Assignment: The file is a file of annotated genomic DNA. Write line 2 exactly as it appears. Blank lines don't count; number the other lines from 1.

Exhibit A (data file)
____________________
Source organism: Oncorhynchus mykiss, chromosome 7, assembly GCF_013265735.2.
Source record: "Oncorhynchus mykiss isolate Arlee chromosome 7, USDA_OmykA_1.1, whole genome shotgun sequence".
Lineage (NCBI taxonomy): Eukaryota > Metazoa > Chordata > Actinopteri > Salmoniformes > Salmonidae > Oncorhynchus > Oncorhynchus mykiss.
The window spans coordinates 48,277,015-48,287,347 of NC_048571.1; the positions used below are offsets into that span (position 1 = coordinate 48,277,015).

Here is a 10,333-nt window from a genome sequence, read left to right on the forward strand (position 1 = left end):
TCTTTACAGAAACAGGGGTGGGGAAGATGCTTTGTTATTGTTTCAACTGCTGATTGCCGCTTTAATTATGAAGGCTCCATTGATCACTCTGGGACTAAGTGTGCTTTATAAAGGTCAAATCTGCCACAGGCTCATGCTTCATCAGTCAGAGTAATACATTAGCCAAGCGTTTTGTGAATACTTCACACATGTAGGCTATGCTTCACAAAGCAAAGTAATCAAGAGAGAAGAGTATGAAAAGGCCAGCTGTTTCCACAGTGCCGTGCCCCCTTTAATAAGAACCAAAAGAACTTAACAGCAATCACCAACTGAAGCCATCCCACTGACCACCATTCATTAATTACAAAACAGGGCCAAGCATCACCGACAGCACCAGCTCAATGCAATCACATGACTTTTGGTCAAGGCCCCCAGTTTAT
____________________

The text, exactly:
Source record: "Oncorhynchus mykiss isolate Arlee chromosome 7, USDA_OmykA_1.1, whole genome shotgun sequence".